It is weaker than dying deposition. It is stronger than a dying declaration.


Landmark Cases

  • In the case of Uka Ram v State of Rajasthan [2001] 5 SCC 254, the Court held that, in the event that the cause of his action is questionable, a person’s statement of the cause of his death or of any circumstances of transaction that led to his death is admissible as evidence, the statement in law is categorically called the dying declaration.
  • In Chirra Shivraj v State of Andhra Pradesh[ 2010] 14 SCC 444, the Court held that relying on the dying declaration is an extremely dangerous mechanical approach simply because it is there. The court shall examine the death declaration scrumptiously with a microscopic eye, to find out if it is voluntary, genuine, made in the conscious state of mind and without being influenced, and if such condition is fulfilled, the court held that the order of a conviction cannot be declared on the basis of sale of the dying declaration.
  • In Sudhakar v State of Madhya Pradesh [2012] 7 SCC 569, the Apex Court held that the court should ensure that the declaration is not a tutoring or encouraging statement or an imagination product. The court has to find out from the proof recorded that the deceased had a fit state of mind and a good chance to see and identify the perpetrator. The court normally relies on the medical evidence for concluding whether the dying person is in a fit state of mind, but if the person who records the statement states that the deceased is fit and conscious, the medical opinion is not dominant and it can neither be said that because a doctor does not have a certificate of fitness of mind of the declarant, the dying declaration is not acceptable. What is essential is that the person recording the death statement must be convinced of the fitness of the deceased. If the Magistrate’s testimony shows that the declarant was fit to make the statements without the doctor’s opinion, action can be taken if ultimately, the Court considers it voluntary and true.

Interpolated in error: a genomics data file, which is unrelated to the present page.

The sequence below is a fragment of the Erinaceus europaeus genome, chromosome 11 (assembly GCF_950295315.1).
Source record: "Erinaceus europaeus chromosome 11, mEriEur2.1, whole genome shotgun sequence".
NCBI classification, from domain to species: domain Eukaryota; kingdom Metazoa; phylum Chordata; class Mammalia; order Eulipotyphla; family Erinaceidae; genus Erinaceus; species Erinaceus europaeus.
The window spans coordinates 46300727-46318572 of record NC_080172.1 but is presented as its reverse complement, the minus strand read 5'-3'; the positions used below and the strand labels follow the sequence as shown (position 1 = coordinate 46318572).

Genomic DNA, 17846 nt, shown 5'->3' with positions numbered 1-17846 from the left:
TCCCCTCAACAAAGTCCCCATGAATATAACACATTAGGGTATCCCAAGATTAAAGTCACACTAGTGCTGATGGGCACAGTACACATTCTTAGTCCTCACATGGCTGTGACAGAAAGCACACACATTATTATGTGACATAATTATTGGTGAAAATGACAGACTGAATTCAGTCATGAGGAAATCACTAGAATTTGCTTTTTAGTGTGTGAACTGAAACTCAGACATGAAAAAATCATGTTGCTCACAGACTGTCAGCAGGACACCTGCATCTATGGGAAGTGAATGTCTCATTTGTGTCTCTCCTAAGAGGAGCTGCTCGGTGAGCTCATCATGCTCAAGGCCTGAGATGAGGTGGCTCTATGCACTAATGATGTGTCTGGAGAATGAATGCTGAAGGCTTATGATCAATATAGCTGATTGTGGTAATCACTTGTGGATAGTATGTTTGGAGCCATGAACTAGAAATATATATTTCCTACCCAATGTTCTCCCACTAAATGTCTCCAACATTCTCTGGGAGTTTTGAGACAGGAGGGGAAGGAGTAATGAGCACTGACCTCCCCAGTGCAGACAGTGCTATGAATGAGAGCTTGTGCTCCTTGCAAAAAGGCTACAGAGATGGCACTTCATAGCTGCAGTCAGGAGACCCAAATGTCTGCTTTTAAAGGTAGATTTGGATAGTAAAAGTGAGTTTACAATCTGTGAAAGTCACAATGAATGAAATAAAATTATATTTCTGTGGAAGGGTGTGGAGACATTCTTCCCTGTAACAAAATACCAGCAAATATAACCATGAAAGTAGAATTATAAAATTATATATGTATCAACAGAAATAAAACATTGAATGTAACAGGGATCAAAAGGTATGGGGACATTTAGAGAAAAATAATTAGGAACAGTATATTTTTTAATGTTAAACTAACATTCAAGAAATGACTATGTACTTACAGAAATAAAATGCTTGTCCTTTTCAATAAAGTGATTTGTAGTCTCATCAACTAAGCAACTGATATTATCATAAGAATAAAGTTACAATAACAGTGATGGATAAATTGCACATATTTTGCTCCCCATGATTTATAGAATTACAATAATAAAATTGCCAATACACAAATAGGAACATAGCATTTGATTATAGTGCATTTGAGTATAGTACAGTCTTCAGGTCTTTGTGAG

• In Uttar Pradesh v Madan Mohan AIR [1989] SC 1519, the court stated that it was for the court to see that the dying statement inspired complete confidence since the manufacturer of the dying statement was not available for cross-examination, the court should be satisfied that there was no possibility of tutoring or prompting, the doctor’s certificate should state that the victim was in a fit state of mind, Magistrate recording his own satisfaction with the declarant’s fit mental condition was not acceptable especially if the doctor was unavailable, the Magistrate, police officer and executive should record the dying statement only if the deceased’s condition was so precarious that no other option left.